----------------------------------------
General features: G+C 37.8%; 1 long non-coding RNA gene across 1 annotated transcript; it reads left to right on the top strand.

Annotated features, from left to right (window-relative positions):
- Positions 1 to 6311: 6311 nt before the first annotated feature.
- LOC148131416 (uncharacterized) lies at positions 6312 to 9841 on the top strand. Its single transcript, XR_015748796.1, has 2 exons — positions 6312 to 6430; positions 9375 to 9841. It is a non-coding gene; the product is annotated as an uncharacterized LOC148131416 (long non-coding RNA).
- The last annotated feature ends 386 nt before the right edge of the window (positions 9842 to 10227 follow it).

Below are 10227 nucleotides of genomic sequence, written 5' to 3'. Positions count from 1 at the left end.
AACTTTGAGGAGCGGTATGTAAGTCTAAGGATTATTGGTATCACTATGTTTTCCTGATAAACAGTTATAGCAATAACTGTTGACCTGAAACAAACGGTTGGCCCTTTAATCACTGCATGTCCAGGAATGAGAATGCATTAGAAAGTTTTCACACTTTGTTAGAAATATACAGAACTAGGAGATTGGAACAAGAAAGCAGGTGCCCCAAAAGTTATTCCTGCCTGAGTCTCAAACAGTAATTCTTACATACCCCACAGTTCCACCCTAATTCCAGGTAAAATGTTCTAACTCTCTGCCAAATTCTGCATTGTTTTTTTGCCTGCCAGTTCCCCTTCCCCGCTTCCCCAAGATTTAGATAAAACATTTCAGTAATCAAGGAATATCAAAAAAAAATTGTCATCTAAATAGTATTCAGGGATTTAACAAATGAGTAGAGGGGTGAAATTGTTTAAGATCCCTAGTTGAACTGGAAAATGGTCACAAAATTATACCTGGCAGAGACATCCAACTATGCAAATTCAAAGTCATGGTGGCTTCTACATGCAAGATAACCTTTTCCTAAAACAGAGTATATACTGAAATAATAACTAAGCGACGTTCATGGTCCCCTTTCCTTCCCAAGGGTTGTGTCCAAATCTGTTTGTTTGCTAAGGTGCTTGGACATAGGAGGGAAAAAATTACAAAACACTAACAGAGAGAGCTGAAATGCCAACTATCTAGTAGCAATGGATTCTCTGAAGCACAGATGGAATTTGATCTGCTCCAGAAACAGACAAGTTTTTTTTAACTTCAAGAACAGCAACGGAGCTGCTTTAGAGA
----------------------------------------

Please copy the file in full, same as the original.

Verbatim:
General features: G+C 37.8%; 1 long non-coding RNA gene across 1 annotated transcript; it reads left to right on the top strand.

Annotated features, from left to right (window-relative positions):
- Positions 1 to 6311: 6311 nt before the first annotated feature.
- LOC148131416 (uncharacterized) lies at positions 6312 to 9841 on the top strand. Its single transcript, XR_015748796.1, has 2 exons — positions 6312 to 6430; positions 9375 to 9841. It is a non-coding gene; the product is annotated as an uncharacterized LOC148131416 (long non-coding RNA).
- The last annotated feature ends 386 nt before the right edge of the window (positions 9842 to 10227 follow it).

Below are 10227 nucleotides of genomic sequence, written 5' to 3'. Positions count from 1 at the left end.
AACTTTGAGGAGCGGTATGTAAGTCTAAGGATTATTGGTATCACTATGTTTTCCTGATAAACAGTTATAGCAATAACTGTTGACCTGAAACAAACGGTTGGCCCTTTAATCACTGCATGTCCAGGAATGAGAATGCATTAGAAAGTTTTCACACTTTGTTAGAAATATACAGAACTAGGAGATTGGAACAAGAAAGCAGGTGCCCCAAAAGTTATTCCTGCCTGAGTCTCAAACAGTAATTCTTACATACCCCACAGTTCCACCCTAATTCCAGGTAAAATGTTCTAACTCTCTGCCAAATTCTGCATTGTTTTTTTGCCTGCCAGTTCCCCTTCCCCGCTTCCCCAAGATTTAGATAAAACATTTCAGTAATCAAGGAATATCAAAAAAAAATTGTCATCTAAATAGTATTCAGGGATTTAACAAATGAGTAGAGGGGTGAAATTGTTTAAGATCCCTAGTTGAACTGGAAAATGGTCACAAAATTATACCTGGCAGAGACATCCAACTATGCAAATTCAAAGTCATGGTGGCTTCTACATGCAAGATAACCTTTTCCTAAAACAGAGTATATACTGAAATAATAACTAAGCGACGTTCATGGTCCCCTTTCCTTCCCAAGGGTTGTGTCCAAATCTGTTTGTTTGCTAAGGTGCTTGGACATAGGAGGGAAAAAATTACAAAACACTAACAGAGAGAGCTGAAATGCCAACTATCTAGTAGCAATGGATTCTCTGAAGCACAGATGGAATTTGATCTGCTCCAGAAACAGACAAGTTTTTTTTAACTTCAAGAACAGCAACGGAGCTGCTTTAGAGA